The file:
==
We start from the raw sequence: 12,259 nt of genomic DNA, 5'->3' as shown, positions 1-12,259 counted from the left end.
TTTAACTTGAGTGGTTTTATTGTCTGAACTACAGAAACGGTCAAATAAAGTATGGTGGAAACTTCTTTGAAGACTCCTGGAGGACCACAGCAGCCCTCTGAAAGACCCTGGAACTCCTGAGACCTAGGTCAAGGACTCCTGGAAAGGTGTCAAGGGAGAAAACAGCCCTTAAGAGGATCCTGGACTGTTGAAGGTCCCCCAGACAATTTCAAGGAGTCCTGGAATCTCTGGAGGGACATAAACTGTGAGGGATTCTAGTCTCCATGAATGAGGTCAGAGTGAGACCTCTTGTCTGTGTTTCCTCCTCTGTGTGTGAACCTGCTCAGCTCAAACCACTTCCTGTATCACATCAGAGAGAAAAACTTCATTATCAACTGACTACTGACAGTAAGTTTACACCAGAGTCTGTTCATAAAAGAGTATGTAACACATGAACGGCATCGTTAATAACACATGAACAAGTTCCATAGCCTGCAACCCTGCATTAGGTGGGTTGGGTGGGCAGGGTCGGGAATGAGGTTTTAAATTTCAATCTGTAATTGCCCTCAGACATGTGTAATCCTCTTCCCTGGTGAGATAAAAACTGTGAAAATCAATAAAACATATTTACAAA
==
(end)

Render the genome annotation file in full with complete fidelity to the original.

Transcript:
We start from the raw sequence: 12,259 nt of genomic DNA, 5'->3' as shown, positions 1-12,259 counted from the left end.
TTTAACTTGAGTGGTTTTATTGTCTGAACTACAGAAACGGTCAAATAAAGTATGGTGGAAACTTCTTTGAAGACTCCTGGAGGACCACAGCAGCCCTCTGAAAGACCCTGGAACTCCTGAGACCTAGGTCAAGGACTCCTGGAAAGGTGTCAAGGGAGAAAACAGCCCTTAAGAGGATCCTGGACTGTTGAAGGTCCCCCAGACAATTTCAAGGAGTCCTGGAATCTCTGGAGGGACATAAACTGTGAGGGATTCTAGTCTCCATGAATGAGGTCAGAGTGAGACCTCTTGTCTGTGTTTCCTCCTCTGTGTGTGAACCTGCTCAGCTCAAACCACTTCCTGTATCACATCAGAGAGAAAAACTTCATTATCAACTGACTACTGACAGTAAGTTTACACCAGAGTCTGTTCATAAAAGAGTATGTAACACATGAACGGCATCGTTAATAACACATGAACAAGTTCCATAGCCTGCAACCCTGCATTAGGTGGGTTGGGTGGGCAGGGTCGGGAATGAGGTTTTAAATTTCAATCTGTAATTGCCCTCAGACATGTGTAATCCTCTTCCCTGGTGAGATAAAAACTGTGAAAATCAATAAAACATATTTACAAA